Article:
When my rancher purchased Rosie the expectant Jersey heifer, he anticipated drinking fresh milk with a higher percentage butterfat than his cholesterol conscious wife buys. My mother-in-law was excited about extra cream for making that delectable official SD dessert, kuchen. My son and I were counting the grocery pennies saved. Surely Rosie milk would cost less than buying milk at nearly $5/gallon.
Rosie finally calved about a month ago. My rancher milked her out and froze several quarts of colostrum to revive any flat on the side, cold calves he might come across as our beef herd started having babies. The future of the Rock Hills Ranch dairy looked bright, except for one tiny problem. Rosie has no problem with Sunshine poking around looking for lunch, but she hates being man handled. Milking her turned out to be a one handed job because my rancher had to hold the bucket in one hand to keep her from knocking it over. He tried several methods of restraining her, which worked for a few milkings. Then, Rosie would go off her feed, act droopy and forlorn and manage to contract some kind of infection that made us back off milking her. My rancher let her out so she could eat green grass. She roamed all the way to the mailbox and back and checked out every corner of the barnyard and calving pasture. Little Sunshine had to trot to keep up with her curious mama.
After a few days, Rosie perked up and my rancher commenced training her into a milk cow. Sure enough, she quit eating again. It was a classic ranching battle of the wills, man vs. bovine. My rancher doesn’t give up easily, but Rosie’s attitude eroded his enthusiasm for milking chores. Rosie might have thought she was winning. She doesn’t know that when cows win the battle they lose the war and that McDonald’s is the final winner.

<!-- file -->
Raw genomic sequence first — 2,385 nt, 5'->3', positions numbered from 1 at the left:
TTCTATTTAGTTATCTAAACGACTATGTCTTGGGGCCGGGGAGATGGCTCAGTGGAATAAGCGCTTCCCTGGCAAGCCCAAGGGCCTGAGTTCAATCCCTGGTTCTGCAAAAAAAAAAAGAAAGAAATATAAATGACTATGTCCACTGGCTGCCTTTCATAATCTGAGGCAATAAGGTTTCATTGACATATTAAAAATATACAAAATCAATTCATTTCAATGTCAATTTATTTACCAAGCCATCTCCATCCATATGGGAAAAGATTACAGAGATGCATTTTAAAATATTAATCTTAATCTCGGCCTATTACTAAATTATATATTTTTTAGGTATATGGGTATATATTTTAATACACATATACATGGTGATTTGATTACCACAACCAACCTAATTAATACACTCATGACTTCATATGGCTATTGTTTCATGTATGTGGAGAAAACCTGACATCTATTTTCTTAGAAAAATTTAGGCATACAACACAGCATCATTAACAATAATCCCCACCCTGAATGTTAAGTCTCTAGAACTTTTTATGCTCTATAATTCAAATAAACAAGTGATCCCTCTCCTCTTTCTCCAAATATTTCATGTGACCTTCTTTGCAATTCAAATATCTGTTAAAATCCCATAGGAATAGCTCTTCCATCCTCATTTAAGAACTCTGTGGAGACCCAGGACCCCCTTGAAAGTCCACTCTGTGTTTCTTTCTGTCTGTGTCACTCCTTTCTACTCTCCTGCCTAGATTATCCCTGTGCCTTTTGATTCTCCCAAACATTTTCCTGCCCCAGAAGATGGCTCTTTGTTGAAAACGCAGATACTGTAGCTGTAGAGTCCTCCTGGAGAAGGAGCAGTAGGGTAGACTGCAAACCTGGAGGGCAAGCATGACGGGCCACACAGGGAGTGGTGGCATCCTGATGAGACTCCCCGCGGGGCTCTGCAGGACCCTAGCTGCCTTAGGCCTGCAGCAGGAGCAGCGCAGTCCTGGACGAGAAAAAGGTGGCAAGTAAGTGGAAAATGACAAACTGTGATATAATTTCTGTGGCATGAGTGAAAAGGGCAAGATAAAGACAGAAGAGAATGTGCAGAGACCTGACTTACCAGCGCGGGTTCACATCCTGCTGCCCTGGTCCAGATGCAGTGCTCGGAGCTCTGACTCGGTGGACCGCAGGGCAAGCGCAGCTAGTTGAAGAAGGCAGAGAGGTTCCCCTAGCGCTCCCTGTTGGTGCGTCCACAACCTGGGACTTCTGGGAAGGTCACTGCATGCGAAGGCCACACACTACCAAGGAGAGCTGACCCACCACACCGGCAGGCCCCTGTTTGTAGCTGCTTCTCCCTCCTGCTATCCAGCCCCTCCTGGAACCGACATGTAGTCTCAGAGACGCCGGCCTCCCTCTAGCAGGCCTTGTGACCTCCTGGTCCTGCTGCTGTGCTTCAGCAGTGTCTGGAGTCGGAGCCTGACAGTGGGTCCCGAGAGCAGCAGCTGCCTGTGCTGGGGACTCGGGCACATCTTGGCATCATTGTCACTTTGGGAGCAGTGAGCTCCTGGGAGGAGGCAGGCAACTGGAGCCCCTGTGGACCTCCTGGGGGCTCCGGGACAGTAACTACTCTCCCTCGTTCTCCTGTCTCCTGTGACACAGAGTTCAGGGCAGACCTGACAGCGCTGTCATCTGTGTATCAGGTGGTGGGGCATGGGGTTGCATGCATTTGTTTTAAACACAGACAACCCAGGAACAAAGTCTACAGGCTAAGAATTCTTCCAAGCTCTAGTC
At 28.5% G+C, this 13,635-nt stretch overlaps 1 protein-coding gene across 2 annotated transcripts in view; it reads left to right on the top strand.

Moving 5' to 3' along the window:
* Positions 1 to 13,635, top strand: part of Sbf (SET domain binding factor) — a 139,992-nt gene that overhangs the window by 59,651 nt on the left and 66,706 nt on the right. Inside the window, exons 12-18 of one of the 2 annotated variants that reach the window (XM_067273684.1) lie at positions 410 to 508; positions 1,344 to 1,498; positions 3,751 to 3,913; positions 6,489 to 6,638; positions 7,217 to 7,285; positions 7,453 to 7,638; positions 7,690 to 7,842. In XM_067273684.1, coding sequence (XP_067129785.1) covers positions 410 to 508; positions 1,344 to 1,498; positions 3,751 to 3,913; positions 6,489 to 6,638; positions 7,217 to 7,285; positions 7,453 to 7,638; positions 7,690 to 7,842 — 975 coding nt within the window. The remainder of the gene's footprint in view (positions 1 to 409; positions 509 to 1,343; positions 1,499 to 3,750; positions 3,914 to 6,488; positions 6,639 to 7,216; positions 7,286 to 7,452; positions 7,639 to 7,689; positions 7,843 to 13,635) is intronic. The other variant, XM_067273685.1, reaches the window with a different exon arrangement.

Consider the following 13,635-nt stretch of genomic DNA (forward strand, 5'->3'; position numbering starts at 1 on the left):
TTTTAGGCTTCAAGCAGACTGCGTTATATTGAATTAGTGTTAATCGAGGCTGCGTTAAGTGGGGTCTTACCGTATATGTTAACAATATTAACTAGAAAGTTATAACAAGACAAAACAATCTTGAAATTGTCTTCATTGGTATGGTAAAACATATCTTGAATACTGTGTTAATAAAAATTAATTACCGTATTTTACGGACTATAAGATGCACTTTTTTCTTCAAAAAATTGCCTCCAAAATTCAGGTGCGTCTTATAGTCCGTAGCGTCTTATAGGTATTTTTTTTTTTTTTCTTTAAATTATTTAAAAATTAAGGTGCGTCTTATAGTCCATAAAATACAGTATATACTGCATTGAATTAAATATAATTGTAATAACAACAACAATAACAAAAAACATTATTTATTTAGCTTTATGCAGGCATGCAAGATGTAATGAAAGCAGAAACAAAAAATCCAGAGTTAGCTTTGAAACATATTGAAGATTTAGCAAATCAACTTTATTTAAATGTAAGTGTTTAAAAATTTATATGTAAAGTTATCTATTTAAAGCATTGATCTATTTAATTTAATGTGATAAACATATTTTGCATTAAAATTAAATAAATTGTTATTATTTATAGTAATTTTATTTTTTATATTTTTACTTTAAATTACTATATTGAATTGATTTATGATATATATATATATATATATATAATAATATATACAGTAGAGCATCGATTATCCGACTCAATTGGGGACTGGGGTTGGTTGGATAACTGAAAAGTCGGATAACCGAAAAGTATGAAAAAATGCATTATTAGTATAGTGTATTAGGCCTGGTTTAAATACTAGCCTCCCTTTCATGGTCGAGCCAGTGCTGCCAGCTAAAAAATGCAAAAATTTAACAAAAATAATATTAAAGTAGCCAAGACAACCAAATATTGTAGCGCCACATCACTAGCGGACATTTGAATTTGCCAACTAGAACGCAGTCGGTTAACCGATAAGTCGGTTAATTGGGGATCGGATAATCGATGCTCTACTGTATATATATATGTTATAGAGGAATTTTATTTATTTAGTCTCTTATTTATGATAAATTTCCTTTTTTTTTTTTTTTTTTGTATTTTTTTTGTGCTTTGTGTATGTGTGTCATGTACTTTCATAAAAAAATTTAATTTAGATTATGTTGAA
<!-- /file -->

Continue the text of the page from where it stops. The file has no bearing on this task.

Then, nature provided a good solution to the standoff. One of the beef cows had a set of twins and wasn’t enthused about raising two calves. Luke brought one in to see if Rosie had more compassion than his mama. She did. And so Rosie saved herself from a trip to town by becoming a nurse cow rather than a milk cow. Orphan calves do so much better if adopted by a cow than they do slurping up a bag of expensive milk replacer. With beef prices at record highs, Rosie more than pays her way, even if it’s not quite the kind of savings we were anticipating. She spends her days happily munching hay and a bit of grass as her mismatched “twins” nap nearby.
The RHR dairy operation has officially been suspended for this year.
Early this month my rancher happily announced to his friends the commencement of a new profit center. He so enjoyed hosting a guest milk cow last year, he decided he needed his own. He determined to have a Jersey because we really don’t need enough milk for the entire town of Lowry like Bunny the Holstein provided last spring. We just want milk for the family and cream for Grandma’s kuchens. He contacted Graber Jerseys, well known in purebred dairy circles and found the perfect candidate. We had the trailer all shined up to fetch her when we were informed that she had a displaced abomasum and was going to the ball park. Translation: one of her four stomachs slipped to the wrong spot rendering her useful only for John Morrell hotdogs.
Another two candidates were found closer to home. One was already in production, but came sans calf. Baby calves are extremely expensive this year and we don’t need two daily milkings. The other was a heifer ready to calve. My rancher brought her home and grandson Isaac dubbed her “Rosie”.
As with many other first pregnancies, Rosie’s involved some drama. She quit eating and drinking soon after she arrived at our place. Her hair coat looked rough and she ran a high fever. The vet was consulted. The diagnosis: hardware in her stomach. The vet put a magnet down her gullet, pumped her full of antibiotics and we all crossed our fingers. She survived. This is how much farming in the area has changed. Dr. Anderson works extensively in Edmunds, Potter and Walworth Counties, and Rosie constitutes her total dairy clientele.